How come they just went to the meeting? What’s going on?

  • hackerguitar

    I have heard (but haven’t been able to confirm) that it was a non-union mine. If that’s the case, the workers have very little recourse…it’s another terrible wrong brought to you by the GOP, the party of ‘I’ve got mine, get lost!’

  • You’d think at least a few of the miners would have kicked up a stink, refused to attend, and called up the unions and the media outlets.

    How come they just went to the meeting? What’s going on?

    The whole point here, if the basic story is correct, is that these are not free people. If you depend on your job to put food on the table, then your boss has a lot of power over you. If the boss threatens to fire you if you don’t do something, your choices are not free. Whistle blowing will likely get you fired and blacklisted.

    I suspect that these miners are not unionized, which would have at least given them some power to push back. The entire political agenda of the mining companies, strongly supported by the Republican party, is to take down the unions, eviscerate labor laws, and to make sure that these people remain in a state of economic desperation. It helps if you defund their education, retirement security, and healthcare too.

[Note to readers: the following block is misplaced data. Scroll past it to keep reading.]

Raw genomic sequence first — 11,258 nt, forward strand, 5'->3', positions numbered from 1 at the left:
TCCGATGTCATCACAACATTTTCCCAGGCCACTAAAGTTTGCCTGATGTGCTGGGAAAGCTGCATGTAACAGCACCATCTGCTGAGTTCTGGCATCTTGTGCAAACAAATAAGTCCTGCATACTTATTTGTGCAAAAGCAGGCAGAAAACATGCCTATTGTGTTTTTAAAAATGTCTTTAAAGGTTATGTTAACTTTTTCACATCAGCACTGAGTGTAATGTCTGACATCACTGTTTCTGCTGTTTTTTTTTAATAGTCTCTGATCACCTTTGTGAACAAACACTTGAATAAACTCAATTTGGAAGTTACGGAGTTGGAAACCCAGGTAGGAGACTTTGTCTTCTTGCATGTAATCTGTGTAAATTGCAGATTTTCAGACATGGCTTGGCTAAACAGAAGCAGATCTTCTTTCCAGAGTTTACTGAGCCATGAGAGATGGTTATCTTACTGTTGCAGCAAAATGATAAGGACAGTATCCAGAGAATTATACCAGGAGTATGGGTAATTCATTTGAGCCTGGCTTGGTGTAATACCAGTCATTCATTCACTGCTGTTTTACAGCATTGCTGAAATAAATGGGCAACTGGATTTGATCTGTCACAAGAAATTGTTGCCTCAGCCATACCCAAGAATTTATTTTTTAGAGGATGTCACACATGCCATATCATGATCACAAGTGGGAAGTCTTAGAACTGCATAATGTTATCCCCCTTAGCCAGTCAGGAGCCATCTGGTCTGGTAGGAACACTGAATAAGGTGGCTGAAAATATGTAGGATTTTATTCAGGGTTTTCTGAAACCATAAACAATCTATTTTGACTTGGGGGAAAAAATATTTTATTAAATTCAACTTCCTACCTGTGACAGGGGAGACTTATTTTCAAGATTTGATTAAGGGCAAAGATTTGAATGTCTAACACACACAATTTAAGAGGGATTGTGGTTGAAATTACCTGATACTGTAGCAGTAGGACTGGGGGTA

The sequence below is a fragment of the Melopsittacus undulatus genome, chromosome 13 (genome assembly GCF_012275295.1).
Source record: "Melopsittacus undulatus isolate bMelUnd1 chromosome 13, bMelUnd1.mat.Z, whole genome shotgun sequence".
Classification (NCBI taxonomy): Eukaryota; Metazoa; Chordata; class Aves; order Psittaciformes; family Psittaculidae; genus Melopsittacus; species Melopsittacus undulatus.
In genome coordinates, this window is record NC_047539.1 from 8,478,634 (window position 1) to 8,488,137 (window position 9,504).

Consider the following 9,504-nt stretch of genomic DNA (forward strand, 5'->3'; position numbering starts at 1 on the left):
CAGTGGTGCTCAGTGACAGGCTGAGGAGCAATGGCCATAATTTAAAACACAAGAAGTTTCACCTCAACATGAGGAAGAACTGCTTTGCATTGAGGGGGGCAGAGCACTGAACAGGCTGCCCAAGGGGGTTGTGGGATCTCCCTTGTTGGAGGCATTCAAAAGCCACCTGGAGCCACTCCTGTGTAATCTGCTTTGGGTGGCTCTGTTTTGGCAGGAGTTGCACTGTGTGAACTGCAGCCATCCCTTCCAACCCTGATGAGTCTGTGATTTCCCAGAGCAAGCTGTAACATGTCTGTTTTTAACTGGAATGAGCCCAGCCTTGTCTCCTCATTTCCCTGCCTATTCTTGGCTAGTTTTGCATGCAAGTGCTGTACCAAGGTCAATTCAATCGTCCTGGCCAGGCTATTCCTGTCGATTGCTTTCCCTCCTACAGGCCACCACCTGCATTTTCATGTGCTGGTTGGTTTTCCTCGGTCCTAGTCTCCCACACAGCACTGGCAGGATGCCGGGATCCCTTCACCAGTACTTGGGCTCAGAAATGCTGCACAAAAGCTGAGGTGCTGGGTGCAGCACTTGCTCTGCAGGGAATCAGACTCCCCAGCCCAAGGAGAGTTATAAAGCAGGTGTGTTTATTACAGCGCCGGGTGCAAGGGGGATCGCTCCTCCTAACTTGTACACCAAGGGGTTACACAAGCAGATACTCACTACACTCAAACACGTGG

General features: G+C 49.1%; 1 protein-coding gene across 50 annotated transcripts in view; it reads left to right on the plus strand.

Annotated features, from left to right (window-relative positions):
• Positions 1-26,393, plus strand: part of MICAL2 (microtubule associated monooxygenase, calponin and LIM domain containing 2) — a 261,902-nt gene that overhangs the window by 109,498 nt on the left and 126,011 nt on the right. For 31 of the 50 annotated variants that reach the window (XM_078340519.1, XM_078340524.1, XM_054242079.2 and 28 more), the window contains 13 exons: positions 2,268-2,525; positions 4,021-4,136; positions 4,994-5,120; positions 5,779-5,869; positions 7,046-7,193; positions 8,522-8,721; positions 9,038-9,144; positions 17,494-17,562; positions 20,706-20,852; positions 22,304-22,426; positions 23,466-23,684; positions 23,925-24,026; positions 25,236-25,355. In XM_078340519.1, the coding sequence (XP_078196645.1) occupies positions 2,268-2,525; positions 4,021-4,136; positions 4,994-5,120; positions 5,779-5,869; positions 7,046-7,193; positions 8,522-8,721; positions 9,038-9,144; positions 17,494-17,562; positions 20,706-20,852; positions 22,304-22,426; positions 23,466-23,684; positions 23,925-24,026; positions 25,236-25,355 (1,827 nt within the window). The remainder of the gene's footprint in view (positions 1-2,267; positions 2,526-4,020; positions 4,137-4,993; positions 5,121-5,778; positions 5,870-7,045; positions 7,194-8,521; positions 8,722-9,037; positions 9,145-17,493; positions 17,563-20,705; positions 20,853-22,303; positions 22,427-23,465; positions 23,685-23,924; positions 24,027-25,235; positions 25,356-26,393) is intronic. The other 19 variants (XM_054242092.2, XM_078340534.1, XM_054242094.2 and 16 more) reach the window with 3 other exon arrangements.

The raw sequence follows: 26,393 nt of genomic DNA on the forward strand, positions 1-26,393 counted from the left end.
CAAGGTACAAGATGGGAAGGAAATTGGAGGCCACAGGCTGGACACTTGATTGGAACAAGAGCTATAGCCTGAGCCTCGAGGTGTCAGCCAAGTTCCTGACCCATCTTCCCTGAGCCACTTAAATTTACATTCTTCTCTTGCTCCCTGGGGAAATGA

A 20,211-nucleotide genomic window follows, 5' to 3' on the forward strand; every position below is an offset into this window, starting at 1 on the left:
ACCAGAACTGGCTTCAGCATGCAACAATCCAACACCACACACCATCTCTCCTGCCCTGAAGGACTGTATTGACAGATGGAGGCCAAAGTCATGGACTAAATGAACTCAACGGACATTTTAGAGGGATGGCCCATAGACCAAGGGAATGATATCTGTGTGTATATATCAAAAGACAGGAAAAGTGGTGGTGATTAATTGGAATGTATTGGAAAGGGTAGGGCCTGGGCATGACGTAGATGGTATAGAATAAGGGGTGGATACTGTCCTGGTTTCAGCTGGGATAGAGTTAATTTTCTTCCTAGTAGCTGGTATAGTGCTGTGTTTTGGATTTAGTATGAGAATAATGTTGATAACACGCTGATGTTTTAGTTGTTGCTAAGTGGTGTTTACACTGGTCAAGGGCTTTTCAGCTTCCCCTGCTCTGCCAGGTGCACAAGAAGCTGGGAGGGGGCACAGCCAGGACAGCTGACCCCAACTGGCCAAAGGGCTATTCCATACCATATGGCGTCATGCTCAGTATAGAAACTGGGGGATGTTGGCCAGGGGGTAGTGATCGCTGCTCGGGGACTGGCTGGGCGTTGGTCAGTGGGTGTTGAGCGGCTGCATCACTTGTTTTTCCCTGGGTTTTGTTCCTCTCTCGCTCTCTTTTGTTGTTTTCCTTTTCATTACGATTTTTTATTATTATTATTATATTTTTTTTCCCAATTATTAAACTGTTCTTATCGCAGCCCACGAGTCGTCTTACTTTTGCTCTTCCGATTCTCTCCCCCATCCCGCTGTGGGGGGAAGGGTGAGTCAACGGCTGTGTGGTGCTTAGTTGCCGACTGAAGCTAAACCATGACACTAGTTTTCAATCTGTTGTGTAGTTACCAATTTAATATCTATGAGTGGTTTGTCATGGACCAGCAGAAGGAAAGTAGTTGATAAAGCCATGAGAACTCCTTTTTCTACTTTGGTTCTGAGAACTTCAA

The story got out because some of the miners spoke to a local radio station about it, which is why the corporate PR guy showed up to “defend” his company. Note that unlike the miners, the PR flack did not have to make an anonymous phone call.

  • Good thing that they didn’t hold it on August 6th, that was the five year anniversary of the the Crandall Canyon mine disaster–another property owned by Murray Energy.